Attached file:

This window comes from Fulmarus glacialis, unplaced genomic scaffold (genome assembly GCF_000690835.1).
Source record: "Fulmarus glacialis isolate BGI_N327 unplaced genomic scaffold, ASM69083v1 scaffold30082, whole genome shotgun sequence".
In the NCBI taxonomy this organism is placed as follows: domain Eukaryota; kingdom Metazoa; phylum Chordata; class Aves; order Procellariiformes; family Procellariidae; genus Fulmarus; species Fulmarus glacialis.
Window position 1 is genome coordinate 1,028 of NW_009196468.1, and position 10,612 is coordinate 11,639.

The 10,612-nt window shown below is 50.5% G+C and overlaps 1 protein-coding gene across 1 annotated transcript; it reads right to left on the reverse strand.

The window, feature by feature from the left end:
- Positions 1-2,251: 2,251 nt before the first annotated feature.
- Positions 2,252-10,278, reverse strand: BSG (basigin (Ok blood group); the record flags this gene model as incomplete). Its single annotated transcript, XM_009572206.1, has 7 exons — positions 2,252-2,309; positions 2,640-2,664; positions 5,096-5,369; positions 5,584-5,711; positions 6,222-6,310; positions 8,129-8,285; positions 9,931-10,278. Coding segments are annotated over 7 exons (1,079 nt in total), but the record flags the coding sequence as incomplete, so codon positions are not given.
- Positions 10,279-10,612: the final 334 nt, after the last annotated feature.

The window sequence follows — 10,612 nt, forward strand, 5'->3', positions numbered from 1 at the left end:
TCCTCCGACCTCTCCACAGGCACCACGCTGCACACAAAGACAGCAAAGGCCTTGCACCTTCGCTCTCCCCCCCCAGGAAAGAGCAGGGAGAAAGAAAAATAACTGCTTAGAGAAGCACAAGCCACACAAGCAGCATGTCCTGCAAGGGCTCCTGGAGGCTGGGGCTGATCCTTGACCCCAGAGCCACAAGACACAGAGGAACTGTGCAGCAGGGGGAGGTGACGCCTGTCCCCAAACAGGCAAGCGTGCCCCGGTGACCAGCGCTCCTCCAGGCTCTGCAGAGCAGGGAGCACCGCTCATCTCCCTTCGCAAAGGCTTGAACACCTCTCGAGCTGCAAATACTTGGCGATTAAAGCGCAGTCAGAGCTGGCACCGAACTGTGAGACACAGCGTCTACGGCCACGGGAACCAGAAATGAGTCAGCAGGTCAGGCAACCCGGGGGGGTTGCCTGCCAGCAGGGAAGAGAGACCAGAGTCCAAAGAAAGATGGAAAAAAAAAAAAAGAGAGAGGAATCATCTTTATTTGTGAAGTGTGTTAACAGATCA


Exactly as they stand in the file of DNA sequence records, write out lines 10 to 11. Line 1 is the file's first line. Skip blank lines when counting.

The window sequence follows — 10,612 nt, forward strand, 5'->3', positions numbered from 1 at the left end:
TCCTCCGACCTCTCCACAGGCACCACGCTGCACACAAAGACAGCAAAGGCCTTGCACCTTCGCTCTCCCCCCCCAGGAAAGAGCAGGGAGAAAGAAAAATAACTGCTTAGAGAAGCACAAGCCACACAAGCAGCATGTCCTGCAAGGGCTCCTGGAGGCTGGGGCTGATCCTTGACCCCAGAGCCACAAGACACAGAGGAACTGTGCAGCAGGGGGAGGTGACGCCTGTCCCCAAACAGGCAAGCGTGCCCCGGTGACCAGCGCTCCTCCAGGCTCTGCAGAGCAGGGAGCACCGCTCATCTCCCTTCGCAAAGGCTTGAACACCTCTCGAGCTGCAAATACTTGGCGATTAAAGCGCAGTCAGAGCTGGCACCGAACTGTGAGACACAGCGTCTACGGCCACGGGAACCAGAAATGAGTCAGCAGGTCAGGCAACCCGGGGGGGTTGCCTGCCAGCAGGGAAGAGAGACCAGAGTCCAAAGAAAGATGGAAAAAAAAAAAAAGAGAGAGGAATCATCTTTATTTGTGAAGTGTGTTAACAGATCA